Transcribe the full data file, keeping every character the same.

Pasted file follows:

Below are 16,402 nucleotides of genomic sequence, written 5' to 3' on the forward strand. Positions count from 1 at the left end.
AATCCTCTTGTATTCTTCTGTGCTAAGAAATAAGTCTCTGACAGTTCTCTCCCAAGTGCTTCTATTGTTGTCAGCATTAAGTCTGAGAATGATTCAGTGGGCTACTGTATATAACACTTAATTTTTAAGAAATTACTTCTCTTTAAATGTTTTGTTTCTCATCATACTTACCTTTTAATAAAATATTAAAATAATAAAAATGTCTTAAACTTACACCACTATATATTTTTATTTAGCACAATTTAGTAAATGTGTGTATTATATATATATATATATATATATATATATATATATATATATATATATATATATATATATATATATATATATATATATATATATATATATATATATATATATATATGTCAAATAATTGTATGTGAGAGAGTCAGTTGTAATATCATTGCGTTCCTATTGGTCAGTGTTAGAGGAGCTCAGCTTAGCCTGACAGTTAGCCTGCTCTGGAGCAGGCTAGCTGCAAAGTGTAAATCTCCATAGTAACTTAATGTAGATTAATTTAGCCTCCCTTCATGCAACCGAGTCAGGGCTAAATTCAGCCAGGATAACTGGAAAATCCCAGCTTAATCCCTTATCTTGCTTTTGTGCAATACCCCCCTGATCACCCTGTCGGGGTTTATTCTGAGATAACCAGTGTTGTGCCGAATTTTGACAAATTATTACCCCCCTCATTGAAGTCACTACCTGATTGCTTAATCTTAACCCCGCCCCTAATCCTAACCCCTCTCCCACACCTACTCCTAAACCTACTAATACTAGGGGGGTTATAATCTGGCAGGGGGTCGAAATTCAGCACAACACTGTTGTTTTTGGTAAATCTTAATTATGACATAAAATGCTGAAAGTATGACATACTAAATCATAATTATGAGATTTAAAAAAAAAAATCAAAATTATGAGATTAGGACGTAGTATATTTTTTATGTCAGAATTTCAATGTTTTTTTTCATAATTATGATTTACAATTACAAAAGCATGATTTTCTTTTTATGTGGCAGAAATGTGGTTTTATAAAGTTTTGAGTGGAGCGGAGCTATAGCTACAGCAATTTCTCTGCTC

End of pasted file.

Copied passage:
Below are 16,402 nucleotides of genomic sequence, written 5' to 3' on the forward strand. Positions count from 1 at the left end.
AATCCTCTTGTATTCTTCTGTGCTAAGAAATAAGTCTCTGACAGTTCTCTCCCAAGTGCTTCTATTGTTGTCAGCATTAAGTCTGAGAATGATTCAGTGGGCTACTGTATATAACACTTAATTTTTAAGAAATTACTTCTCTTTAAATGTTTTGTTTCTCATCATACTTACCTTTTAATAAAATATTAAAATAATAAAAATGTCTTAAACTTACACCACTATATATTTTTATTTAGCACAATTTAGTAAATGTGTGTATTATATATATATATATATATATATATATATATATATATATATATATATATATATATATATATATATATATATATATATATATATATATATATATATATATATATATGTCAAATAATTGTATGTGAGAGAGTCAGTTGTAATATCATTGCGTTCCTATTGGTCAGTGTTAGAGGAGCTCAGCTTAGCCTGACAGTTAGCCTGCTCTGGAGCAGGCTAGCTGCAAAGTGTAAATCTCCATAGTAACTTAATGTAGATTAATTTAGCCTCCCTTCATGCAACCGAGTCAGGGCTAAATTCAGCCAGGATAACTGGAAAATCCCAGCTTAATCCCTTATCTTGCTTTTGTGCAATACCCCCCTGATCACCCTGTCGGGGTTTATTCTGAGATAACCAGTGTTGTGCCGAATTTTGACAAATTATTACCCCCCTCATTGAAGTCACTACCTGATTGCTTAATCTTAACCCCGCCCCTAATCCTAACCCCTCTCCCACACCTACTCCTAAACCTACTAATACTAGGGGGGTTATAATCTGGCAGGGGGTCGAAATTCAGCACAACACTGTTGTTTTTGGTAAATCTTAATTATGACATAAAATGCTGAAAGTATGACATACTAAATCATAATTATGAGATTTAAAAAAAAAAATCAAAATTATGAGATTAGGACGTAGTATATTTTTTATGTCAGAATTTCAATGTTTTTTTTCATAATTATGATTTACAATTACAAAAGCATGATTTTCTTTTTATGTGGCAGAAATGTGGTTTTATAAAGTTTTGAGTGGAGCGGAGCTATAGCTACAGCAATTTCTCTGCTC